I've decided I'm going to make every effort to stop using the word "Indians" to denote the descendants of the first inhabitants of North America. The word "Indians" doesn't offend nearly enough white people.
An ideal cultural term is one that bows to social convention, yet pisses all over it at the same time. Sort of like the "not that there's anything wrong with that" line from Seinfeld. The characters were being deferential. The writers were being sarcastic.
I'm thinking that there must be a potential here for both insult and injury. Kind of like breaking some guy's arm, then signing something vulgar onto his cast. Not only does he lose the function of an arm, the dumb bastard has to walk around for weeks with "clumsy asshole" etched to his fucking forearm. Now that's annoying.
"Native Americans" is another term that's out of the question. A recent article about the first inhabitants of North America confirms it: there is no such thing as "native Americans". Unless, of course, you're describing anyone who was born within America, in which case, you'd probably opt for the term "Ugly American". (The term preferred by three out of four French women with hairy armpits.) "Asian Americans" might be more appropriate. Unfortunately, this term refers to people whose ancestors haven't been in North America for 14,000 years. Therefore, from now on, I'm calling the people in question "Siberian Americans".
Siberia is where these people originated from, not America. If the trend is to change names that designate people's race to names that describe the geographical origin of their ancestors, then "native American" clearly isn't accurate.
Personally, I like names for races that describe people physically. Race refers to physical differences, so why not mention them? Names like "native Americans" or "African Americans" are attempts to erase race. Their absurdity is obvious when you try to describe an American formerly from Jamaica, or when you start talking about the native Americans who used to live in Siberia. There's something about the phrase "those native Americans from Siberia" that doesn't ring true.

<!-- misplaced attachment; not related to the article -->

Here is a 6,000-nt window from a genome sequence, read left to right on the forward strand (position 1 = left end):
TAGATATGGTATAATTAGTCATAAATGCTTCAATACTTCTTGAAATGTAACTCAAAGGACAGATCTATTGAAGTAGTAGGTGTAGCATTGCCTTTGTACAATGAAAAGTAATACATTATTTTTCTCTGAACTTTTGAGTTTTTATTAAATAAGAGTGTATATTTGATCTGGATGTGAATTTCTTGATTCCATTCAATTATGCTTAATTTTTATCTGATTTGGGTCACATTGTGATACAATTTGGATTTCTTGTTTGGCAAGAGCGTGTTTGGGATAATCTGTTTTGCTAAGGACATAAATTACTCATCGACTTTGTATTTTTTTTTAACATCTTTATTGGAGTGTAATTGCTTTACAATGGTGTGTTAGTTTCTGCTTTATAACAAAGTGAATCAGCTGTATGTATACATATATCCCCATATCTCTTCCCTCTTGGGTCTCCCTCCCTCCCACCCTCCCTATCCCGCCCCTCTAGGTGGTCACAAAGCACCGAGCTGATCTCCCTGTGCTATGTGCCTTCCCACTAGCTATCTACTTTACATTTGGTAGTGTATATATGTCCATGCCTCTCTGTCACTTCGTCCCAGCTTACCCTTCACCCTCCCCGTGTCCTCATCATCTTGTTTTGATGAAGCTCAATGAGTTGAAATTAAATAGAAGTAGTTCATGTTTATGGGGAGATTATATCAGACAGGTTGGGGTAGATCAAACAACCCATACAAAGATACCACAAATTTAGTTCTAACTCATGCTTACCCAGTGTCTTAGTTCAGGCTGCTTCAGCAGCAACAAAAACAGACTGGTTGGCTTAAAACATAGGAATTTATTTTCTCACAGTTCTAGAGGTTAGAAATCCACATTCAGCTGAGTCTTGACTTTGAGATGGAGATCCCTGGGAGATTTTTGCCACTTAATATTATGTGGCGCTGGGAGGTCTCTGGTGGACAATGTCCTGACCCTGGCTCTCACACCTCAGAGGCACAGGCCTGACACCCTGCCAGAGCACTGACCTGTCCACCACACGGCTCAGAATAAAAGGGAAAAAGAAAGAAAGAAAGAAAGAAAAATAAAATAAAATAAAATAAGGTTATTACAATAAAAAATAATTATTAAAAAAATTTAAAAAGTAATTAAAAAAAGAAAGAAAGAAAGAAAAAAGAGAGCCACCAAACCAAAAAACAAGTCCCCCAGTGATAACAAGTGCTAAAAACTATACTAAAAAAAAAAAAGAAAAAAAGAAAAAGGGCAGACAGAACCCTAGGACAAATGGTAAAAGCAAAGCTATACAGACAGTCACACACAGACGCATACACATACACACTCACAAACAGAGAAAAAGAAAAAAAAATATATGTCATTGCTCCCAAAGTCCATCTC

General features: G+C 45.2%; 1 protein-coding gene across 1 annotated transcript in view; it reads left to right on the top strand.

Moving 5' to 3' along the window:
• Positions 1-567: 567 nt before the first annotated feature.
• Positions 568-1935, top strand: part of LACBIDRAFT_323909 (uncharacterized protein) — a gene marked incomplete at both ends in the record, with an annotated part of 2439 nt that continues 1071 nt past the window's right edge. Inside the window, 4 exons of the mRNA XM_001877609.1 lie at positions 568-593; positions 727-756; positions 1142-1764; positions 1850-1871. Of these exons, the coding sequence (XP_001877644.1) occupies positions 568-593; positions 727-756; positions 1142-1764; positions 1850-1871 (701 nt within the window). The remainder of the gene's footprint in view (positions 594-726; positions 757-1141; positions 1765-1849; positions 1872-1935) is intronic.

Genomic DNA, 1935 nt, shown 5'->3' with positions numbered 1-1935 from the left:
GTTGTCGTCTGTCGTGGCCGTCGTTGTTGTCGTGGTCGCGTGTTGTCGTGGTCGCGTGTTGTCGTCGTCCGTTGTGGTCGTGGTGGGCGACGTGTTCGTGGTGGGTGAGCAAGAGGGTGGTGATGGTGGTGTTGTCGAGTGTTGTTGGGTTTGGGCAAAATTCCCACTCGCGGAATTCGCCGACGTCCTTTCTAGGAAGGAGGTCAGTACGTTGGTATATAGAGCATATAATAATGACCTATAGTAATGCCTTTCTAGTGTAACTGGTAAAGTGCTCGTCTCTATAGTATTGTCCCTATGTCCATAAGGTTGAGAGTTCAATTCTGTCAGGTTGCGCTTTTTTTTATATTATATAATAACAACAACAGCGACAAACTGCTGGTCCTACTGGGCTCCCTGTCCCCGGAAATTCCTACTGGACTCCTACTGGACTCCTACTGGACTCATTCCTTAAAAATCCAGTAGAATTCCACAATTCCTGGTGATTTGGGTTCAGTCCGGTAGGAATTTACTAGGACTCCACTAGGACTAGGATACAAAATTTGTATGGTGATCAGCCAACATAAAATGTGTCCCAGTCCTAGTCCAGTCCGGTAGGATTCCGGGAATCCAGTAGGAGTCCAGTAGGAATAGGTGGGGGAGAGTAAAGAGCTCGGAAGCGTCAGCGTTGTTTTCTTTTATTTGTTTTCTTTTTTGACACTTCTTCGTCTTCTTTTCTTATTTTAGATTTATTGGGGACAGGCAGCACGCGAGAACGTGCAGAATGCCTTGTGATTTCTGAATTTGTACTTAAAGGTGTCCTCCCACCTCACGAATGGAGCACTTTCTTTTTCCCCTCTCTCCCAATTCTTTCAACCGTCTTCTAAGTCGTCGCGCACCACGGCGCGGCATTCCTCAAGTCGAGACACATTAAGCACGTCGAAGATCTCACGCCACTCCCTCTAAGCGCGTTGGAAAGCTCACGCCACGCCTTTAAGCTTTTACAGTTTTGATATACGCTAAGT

I realize that Siberia isn't where these people originated from, originally, but Siberia seems to be the last place they were before they were here. These guys might have come from Mars for all I know, but I'll be damned if I start using the phase "Martian Americans". From now on, it's "Siberian Americans".
Right about now, I could go for a good Siberian vodka. I hear it goes great with buffalo.
(See Nature for the layman's version or the original scientific paper in PLoS Biology.)
Why don't we all agree that the next time we hear anyone use the phrase "you really hit that one out of the park", and they're not talking about baseball, that we smash them over the head five times with a baseball bat?
I don't care if the 14-year-old with the double-D breasts figured out how to cry for the first time in front of a camera. She didn't hit it out the park. She acted, for fuck's sake. Until baseball announcers start asking "what was his motivation?" while analyzing a close play at third, I say we keep our goddamn jargon clearly segregated. The only thing more tedious than a baseball game is a baseball metaphor.
"Hit it out of the park" is one of those phrases uttered by Hollywood celebrity types (and ex-celebrity, center-seated American Idol judges), in cases when "your performance was excellent" would be more transparently full of shit. I guess phrases like "hit it out of the park" catch on when people get bored of repeating other phrases. Once one phrase is worn into the ground, it's time to move on and kill again.
In the case of "you really hit it out of the park", I guess the old phrase was: "In public, I'm saying you were great. I'll wait until you're not around before I start ripping you a new asshole."
A phrase like that sure as hell would send somebody to the dugout.